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It Has 6 letters ( c o l u m n )         2 vowels ( o u )         4 consonants ( c l m n )         Word on the contrary nmuloc

Which the in categoryENGLISH - ETYMOLOGY
Information about the subject

English - Etymology

From Old French _columne_, from Latin _columna_ (“a column, pillar, post”), originally a collateral form of _columen_, contraction _culmen_ (“a pillar, top, crown, summit”), o-grade form from a Proto-Indo-European _*kʷel-_ (“going around”). Akin to Latin _collis_ (“a hill”), _celsus_ (“high”), probably to Ancient Greek _κολοφών_ (kolophṓn, “top, summit”).

From Old French columne, from Latin columna (a column, pillar, post), originally a collateral form of columen, contraction culmen (a pillar, top, crown, summit), o-grade form from a Proto-Indo-European *kʷel- (going around). Akin to Latin collis (a hill), celsus (high), probably to Ancient Greek κολοφών (kolophṓn, top, summit).

Which the in categoryENGLISH - PRONUNCIATION
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English - Pronunciation

* (Received Pronunciation) IPA(key): /ˈkɒləm/ * (US) enPR: kŏl'əm, IPA(key): /ˈkɑləm/ * Rhymes: -ɒləm

Which the in categoryENGLISH - NOUN
Information about the subject

English - Noun

COLUMN (_plural_ COLUMNS) * (architecture) A solid upright structure designed usually to support a larger structure above it, such as a roof or horizontal beam, but sometimes for decoration. * A vertical line of entries in a table, usually read from top to bottom. * A body of troops or army vehicles, usually strung out along a road. * A body of text meant to be read line by line, especially in printed material that has multiple adjacent such on a single page. _It was too hard to read the text across the whole page, so I split it into two COLUMNS._ * A unit of width, especially of advertisements, in a periodical, equivalent to the width of a usual column of text. _Each COLUMN inch costs $300 a week; this ad is four columns by three inches, so will run $3600 a week._ * (by extension) A recurring feature in a periodical, especially an opinion piece, especially by a single author or small rotating group of authors, or on a single theme. _His initial foray into print media was as the author of a weekly COLUMN in his elementary-school newspaper._ * Something having similar vertical form or structure to the things mentioned above, such as a spinal column. * (botany) The gynostemium SYNONYMS * (upright structure): post, pillar, sile ANTONYMS * (line of table entries): row (which is horizontal) HYPERNYMS * (upright structure): beam TRANSLATIONS EXTERNAL LINKS * column in _Webster’s Revised Unabridged Dictionary_, G. & C. Merriam, 1913 * column in _The Century Dictionary_, The Century Co., New York, 1911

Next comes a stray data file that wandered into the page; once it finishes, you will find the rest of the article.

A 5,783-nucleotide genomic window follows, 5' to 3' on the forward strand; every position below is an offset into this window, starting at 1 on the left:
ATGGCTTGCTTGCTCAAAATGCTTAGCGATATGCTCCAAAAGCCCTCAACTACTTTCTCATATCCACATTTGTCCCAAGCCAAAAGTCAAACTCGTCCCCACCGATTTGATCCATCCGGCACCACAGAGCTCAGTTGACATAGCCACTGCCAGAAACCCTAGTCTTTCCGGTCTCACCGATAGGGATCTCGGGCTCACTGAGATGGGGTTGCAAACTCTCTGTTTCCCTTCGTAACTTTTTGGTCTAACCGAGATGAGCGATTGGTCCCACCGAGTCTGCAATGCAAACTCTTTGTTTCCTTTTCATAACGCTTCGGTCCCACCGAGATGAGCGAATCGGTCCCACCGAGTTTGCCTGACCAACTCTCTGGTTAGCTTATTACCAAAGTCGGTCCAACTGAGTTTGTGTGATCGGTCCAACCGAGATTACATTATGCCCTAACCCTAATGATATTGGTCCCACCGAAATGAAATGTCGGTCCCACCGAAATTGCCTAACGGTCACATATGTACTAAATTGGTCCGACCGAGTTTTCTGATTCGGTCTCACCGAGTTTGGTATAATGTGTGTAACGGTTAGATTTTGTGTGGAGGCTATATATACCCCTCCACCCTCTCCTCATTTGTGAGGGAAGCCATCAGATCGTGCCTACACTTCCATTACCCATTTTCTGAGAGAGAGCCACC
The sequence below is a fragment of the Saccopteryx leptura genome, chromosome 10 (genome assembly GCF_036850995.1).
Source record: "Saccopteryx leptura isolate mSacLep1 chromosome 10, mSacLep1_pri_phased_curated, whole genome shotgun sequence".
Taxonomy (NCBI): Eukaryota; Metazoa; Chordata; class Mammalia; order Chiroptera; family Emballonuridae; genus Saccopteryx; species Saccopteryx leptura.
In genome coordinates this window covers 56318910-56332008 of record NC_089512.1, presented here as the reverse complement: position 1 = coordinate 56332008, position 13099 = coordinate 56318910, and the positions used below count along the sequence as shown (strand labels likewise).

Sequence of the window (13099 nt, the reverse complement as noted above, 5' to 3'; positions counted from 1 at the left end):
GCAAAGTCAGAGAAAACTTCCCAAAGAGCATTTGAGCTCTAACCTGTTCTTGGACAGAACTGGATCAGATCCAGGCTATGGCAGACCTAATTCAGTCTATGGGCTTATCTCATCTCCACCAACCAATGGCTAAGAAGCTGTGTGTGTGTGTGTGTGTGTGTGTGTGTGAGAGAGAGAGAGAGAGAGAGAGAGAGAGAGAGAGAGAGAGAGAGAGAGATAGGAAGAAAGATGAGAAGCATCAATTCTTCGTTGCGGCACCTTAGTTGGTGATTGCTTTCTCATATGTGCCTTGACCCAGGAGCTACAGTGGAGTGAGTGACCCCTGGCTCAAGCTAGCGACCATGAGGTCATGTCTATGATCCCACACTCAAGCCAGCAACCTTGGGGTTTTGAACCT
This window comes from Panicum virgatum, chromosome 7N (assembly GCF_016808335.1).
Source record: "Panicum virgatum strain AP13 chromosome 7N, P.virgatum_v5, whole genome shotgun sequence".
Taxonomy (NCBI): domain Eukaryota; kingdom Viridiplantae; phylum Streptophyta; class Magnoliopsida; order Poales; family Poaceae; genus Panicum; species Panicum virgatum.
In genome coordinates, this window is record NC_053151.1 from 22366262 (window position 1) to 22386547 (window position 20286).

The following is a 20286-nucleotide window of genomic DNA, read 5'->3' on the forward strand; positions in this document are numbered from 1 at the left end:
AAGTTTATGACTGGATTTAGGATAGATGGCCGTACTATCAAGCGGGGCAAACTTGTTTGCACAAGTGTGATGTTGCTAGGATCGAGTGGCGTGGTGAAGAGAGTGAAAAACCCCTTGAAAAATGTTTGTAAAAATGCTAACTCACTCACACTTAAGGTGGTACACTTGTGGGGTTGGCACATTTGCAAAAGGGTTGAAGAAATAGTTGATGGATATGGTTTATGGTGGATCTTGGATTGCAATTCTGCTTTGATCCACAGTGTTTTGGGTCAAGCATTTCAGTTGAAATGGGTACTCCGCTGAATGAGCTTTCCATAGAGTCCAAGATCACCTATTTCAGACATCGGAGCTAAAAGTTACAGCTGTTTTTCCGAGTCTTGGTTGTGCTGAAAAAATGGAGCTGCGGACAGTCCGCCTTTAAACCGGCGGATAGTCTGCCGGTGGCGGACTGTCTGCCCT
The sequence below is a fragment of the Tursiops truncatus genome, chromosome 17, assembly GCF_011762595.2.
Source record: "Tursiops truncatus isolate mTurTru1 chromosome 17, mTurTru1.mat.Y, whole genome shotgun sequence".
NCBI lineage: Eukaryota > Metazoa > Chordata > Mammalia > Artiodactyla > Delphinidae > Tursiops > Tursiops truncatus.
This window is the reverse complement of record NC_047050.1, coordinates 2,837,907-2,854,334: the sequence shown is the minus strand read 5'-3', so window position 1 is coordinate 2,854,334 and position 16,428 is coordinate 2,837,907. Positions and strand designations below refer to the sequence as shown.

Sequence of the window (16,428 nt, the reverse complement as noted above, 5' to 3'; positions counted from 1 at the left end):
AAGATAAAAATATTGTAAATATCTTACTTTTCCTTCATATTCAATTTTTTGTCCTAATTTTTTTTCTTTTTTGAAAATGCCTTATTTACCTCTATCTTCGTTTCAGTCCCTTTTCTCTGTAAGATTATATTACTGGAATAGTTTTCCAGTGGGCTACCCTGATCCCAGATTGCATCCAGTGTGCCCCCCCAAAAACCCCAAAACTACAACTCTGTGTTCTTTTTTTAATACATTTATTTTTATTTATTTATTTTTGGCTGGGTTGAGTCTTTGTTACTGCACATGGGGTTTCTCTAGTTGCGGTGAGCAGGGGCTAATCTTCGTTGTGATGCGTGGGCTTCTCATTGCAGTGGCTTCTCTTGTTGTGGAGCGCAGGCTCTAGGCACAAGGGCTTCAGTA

column (plural columns)

  1. (architecture) A solid upright structure designed usually to support a larger structure above it, such as a roof or horizontal beam, but sometimes for decoration.
  2. A vertical line of entries in a table, usually read from top to bottom.
  3. A body of troops or army vehicles, usually strung out along a road.
  4. A body of text meant to be read line by line, especially in printed material that has multiple adjacent such on a single page.
    It was too hard to read the text across the whole page, so I split it into two columns.
  5. A unit of width, especially of advertisements, in a periodical, equivalent to the width of a usual column of text.
    Each column inch costs $300 a week; this ad is four columns by three inches, so will run $3600 a week.
  6. (by extension) A recurring feature in a periodical, especially an opinion piece, especially by a single author or small rotating group of authors, or on a single theme.
    His initial foray into print media was as the author of a weekly column in his elementary-school newspaper.
  7. Something having similar vertical form or structure to the things mentioned above, such as a spinal column.
  8. (botany) The gynostemium

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